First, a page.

By Simon Goldhill
Simon Goldhill makes a speciality of the play's themes--justice, sexual politics, violence, and the function of guy in historic Greek culture--in this normal creation to Aeschylus' Oresteia, probably the most very important and influential of all Greek dramas. After exploring how Aeschylus constructs a delusion for town during which he lived, a last bankruptcy considers the impression of the Oresteia on extra modern theater. The volume's geared up constitution and consultant to additional studying will make it a useful reference for college students and teachers.
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Extra resources for Aeschylus: The Oresteia
At one level, the suitors transgress a range of social norms, not least in wooing Penelope and sleeping with her servants. They – and the maidservants – suffer the vengeance of the return of the rightful master and meet a grisly and violent end. At another level, Odysseus on his travels meets different sorts of figures and visits different societies. Each different society offers a different insight into the world of Ithaca. On the one hand, the wild, the violent, the monstrous – like the Cyclops – construct a negative image of a transgressive world where social values are flouted, and violent deception corrupts any normal process of communication.
First, Orestes returns with his companion Pylades to pray at the tomb of his father for divine support. Electra and the chorus of female palace servants enter, also on their way to the tomb, carrying libations from Clytemnestra (hence the play’s title which means ‘libation bearers’, as it is sometimes called in translations of the trilogy). Clytemnestra has had a terrifying dream and has sent her daughter to appease the spirit of Agamemnon with the libations. Electra changes the words of the prayer, however, and pours libations in the hope of ‘just vengeance’.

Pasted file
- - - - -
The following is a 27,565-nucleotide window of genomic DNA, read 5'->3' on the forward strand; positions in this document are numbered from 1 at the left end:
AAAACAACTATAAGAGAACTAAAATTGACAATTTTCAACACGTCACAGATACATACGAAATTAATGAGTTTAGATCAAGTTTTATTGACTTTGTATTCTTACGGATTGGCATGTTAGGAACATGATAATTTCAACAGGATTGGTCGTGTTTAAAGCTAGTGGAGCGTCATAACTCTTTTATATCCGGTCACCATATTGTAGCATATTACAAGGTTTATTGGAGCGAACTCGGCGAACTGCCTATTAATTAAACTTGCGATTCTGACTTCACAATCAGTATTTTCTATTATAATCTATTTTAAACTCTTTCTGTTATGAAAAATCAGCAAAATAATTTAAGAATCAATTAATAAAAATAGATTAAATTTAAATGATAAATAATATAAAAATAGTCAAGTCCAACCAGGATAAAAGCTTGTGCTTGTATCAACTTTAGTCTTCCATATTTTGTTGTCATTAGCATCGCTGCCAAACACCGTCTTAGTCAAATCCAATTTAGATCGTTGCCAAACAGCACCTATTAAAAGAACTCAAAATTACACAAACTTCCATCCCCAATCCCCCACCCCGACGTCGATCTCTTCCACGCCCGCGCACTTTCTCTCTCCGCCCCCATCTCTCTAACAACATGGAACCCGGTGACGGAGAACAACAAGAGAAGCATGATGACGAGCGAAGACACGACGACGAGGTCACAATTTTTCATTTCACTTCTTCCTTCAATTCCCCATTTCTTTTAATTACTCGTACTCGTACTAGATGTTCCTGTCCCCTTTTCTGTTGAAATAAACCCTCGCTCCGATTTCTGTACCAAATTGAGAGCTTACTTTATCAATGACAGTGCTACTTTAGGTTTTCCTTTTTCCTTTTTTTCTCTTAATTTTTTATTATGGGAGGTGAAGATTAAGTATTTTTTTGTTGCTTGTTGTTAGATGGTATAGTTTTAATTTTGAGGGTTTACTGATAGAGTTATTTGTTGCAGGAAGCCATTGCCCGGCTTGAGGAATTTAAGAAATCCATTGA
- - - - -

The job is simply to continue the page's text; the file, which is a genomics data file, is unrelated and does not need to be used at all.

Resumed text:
Clytemnestra indeed dominates the Agamemnon. How does her representation relate to the expectations of a woman’s role? There are two particular ways that the figure of Clytemnestra is constructed as transgressive, her use of language and her sexual behaviour. Let us look at both in turn. Now in democratic Athens, as we have seen, there was little public role for women. Despite the function of women in certain religious ceremonies, neither Assembly nor law-court allowed women any speaking role. Indeed, the association of women with the inside of the house, private and unseen, is pervasive in Greek writing.